Published Nov 27, 2004
I had a scary experience with one of my patients yesterday.
She was given a new order for Reglan 5mg via GT to try to ease her never-ending GI problems. (daily upset stomach, frequent constipation issues despite bowel meds). She is vented and on continuous tube feeding.
Anyway, she was "herself" in the morning, alert and oriented as always. I gave the first dose of Reglan around 9am. I popped in on her a few times throughout the morning. The last time I saw her alert and oriented was at 11:20am, when I went in to check on her tube feed. When I went back 20 minutes later at 11:40, to get her VS before her noon meds, she was unresponsive. (vital signs were stable). I called another nurse into the room, who also tried to get a response. She opened her eyes half-mast with a sternal rub and her pupils were the size of a pin head and barely reactive. The right side of her face looked a little droopy to me, as well. She was examined by the PA, who immediately called in the MD. All kinds of labs were ordered in the meantime. While she was being examined by the MD, about 20 minutes into this episode, she "came around" and returned to baseline. She was sent out for a CT scan which came back OK. She was placed on telemetry and oximetry and an EKG was ordered, she seems fine.
My drug book says that Reglan can cause nuero reactions (also listed--extrapyrimidal effects, lassitude, lethargy...). This patient also has 'small vessels' and there was a question as to whether she had a TIA, or maybe some kind of seizure activity. I think it's awfully cooincidental that this happened on the same day she took her first dose of Reglan. This was an unusual occurance for this patient. A nurse I work with seems to think this patient had taken this drug in the past without any problems. Has anyone else heard of a reaction like this caused by this drug? Or do you think it was more likely a TIA of some kind? (her face is fine now, no drooping.....no residual effects, mentally, either).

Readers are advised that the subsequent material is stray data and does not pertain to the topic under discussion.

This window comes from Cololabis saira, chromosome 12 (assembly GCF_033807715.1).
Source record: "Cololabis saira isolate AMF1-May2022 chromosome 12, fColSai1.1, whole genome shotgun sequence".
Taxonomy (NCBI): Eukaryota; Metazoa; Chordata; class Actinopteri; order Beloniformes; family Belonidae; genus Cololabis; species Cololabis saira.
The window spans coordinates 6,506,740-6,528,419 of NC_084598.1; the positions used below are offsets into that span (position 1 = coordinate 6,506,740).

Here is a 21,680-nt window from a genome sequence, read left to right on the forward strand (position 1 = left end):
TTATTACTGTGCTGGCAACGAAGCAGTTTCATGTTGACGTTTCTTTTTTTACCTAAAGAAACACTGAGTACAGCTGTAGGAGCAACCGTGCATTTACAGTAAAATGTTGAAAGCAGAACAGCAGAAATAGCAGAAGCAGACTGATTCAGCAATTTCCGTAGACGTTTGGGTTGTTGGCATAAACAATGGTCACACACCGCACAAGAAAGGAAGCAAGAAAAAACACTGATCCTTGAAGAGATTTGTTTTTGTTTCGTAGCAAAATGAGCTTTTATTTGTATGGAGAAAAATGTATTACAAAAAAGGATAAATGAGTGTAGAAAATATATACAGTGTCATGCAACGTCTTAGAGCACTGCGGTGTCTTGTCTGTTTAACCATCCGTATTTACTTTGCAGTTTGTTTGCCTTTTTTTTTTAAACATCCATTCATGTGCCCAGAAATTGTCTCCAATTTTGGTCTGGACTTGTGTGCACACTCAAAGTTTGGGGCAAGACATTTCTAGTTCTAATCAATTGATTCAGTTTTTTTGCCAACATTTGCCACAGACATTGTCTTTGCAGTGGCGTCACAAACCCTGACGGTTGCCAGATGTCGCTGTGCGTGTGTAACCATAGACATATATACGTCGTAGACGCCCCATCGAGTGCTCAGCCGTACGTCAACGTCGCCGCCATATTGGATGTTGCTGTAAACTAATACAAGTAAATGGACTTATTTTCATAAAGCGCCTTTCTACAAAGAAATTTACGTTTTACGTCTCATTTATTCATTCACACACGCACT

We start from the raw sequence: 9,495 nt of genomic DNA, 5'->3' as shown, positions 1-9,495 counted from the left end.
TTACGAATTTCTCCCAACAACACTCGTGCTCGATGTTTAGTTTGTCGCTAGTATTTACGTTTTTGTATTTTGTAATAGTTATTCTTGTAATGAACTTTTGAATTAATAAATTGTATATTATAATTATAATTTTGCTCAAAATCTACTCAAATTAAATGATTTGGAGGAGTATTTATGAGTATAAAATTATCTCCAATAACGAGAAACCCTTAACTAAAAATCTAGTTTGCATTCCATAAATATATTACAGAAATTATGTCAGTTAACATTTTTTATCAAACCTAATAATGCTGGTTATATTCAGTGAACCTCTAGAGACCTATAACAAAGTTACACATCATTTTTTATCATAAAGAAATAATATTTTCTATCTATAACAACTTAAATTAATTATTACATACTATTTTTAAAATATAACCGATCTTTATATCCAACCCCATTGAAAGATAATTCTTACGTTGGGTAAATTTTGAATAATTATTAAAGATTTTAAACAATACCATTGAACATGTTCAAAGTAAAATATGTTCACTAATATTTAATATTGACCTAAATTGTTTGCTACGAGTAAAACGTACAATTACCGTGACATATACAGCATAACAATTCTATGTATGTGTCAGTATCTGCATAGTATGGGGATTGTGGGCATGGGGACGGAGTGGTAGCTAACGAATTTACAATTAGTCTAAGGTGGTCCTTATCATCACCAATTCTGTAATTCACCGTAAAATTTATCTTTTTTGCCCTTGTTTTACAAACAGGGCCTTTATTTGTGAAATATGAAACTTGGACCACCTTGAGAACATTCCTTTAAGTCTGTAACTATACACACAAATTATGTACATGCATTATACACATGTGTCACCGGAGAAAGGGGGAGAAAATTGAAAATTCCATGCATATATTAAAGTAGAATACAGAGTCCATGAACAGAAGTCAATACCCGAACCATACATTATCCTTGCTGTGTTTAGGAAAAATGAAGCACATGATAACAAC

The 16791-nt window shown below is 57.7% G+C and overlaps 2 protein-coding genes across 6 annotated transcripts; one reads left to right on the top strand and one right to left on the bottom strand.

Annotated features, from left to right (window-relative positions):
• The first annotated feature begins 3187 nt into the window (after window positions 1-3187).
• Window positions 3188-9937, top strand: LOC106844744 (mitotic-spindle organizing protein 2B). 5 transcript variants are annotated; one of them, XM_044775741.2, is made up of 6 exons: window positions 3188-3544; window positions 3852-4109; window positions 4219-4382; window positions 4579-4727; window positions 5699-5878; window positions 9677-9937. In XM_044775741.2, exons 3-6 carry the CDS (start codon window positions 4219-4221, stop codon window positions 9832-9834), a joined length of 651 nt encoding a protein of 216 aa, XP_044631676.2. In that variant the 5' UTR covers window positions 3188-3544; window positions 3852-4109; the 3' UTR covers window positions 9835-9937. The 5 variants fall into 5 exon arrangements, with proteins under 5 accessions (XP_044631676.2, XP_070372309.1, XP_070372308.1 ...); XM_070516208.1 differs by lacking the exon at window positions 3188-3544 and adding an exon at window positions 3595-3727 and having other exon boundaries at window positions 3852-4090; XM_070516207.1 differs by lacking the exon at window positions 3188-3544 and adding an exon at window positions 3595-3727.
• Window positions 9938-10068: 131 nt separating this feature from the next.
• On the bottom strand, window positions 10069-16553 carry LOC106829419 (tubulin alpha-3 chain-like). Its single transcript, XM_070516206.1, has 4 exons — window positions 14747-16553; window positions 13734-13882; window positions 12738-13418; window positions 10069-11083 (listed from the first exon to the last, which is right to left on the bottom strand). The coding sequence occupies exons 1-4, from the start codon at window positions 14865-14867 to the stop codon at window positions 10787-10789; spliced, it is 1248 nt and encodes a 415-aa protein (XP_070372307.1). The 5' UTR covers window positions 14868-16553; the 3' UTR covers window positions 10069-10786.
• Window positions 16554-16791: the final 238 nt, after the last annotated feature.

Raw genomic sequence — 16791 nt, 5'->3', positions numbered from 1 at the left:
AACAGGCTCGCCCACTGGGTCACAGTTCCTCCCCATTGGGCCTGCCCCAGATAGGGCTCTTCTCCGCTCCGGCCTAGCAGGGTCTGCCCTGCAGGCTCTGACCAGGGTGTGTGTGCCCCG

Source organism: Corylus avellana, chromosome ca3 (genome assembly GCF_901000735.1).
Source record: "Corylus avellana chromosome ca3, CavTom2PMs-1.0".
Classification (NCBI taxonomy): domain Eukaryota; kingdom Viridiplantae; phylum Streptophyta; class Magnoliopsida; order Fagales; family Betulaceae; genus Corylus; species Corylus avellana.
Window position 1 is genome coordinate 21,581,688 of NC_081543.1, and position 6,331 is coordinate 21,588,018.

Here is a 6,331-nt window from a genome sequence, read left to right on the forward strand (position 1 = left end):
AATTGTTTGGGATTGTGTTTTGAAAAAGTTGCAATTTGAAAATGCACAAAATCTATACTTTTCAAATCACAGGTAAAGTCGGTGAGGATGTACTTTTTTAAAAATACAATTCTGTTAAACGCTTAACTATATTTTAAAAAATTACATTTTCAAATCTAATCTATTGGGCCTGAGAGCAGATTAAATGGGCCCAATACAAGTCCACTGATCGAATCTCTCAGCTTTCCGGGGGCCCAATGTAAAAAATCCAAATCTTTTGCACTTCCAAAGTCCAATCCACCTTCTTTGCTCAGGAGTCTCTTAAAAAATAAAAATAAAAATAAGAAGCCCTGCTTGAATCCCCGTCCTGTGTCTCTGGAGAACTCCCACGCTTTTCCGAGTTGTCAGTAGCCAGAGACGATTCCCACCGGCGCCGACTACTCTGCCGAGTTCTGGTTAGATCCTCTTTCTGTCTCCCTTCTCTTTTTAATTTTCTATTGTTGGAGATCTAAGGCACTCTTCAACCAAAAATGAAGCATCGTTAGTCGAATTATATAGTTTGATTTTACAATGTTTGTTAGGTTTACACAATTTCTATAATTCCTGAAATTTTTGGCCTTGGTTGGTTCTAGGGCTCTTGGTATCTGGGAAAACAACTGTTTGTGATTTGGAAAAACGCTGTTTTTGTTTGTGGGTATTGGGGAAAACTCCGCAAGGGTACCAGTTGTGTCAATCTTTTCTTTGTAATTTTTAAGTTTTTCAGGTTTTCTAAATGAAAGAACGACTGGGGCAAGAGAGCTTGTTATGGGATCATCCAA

I was shocked and thrilled when she finally opened her eyes but I'd love to know what that was all about. I left yesterday before getting the full story and won't be back til Monday....the suspense is killing me, LOL....
Odd you should ask this.
I had a pt this past week that was having neuro changes. She had been on reglan for a few days. They d/ced it immediately. As much as we give reglan on our floor, this caught me off guard. She was back to her usual self later that day. Had some other problems that finally warranted a trip to icu, but the neuro changes they say was due to the reglan.
Odd you should ask this.I had a pt this past week that was having neuro changes. She had been on reglan for a few days. They d/ced it immediately. As much as we give reglan on our floor, this caught me off guard. She was back to her usual self later that day. Had some other problems that finally warranted a trip to icu, but the neuro changes they say was due to the reglan.
Thanks for the response....
The Reglan was d/c'd immediately for this patient, too, and from listening to the PA & MD talk they suspected her symptoms were due to the med, but I left not knowing for sure.
I'm just glad she bounced back. She's in a bad enough position health-wise, as it is, I can't imagine if she also had to live with the effects of a stroke or some other, new problem.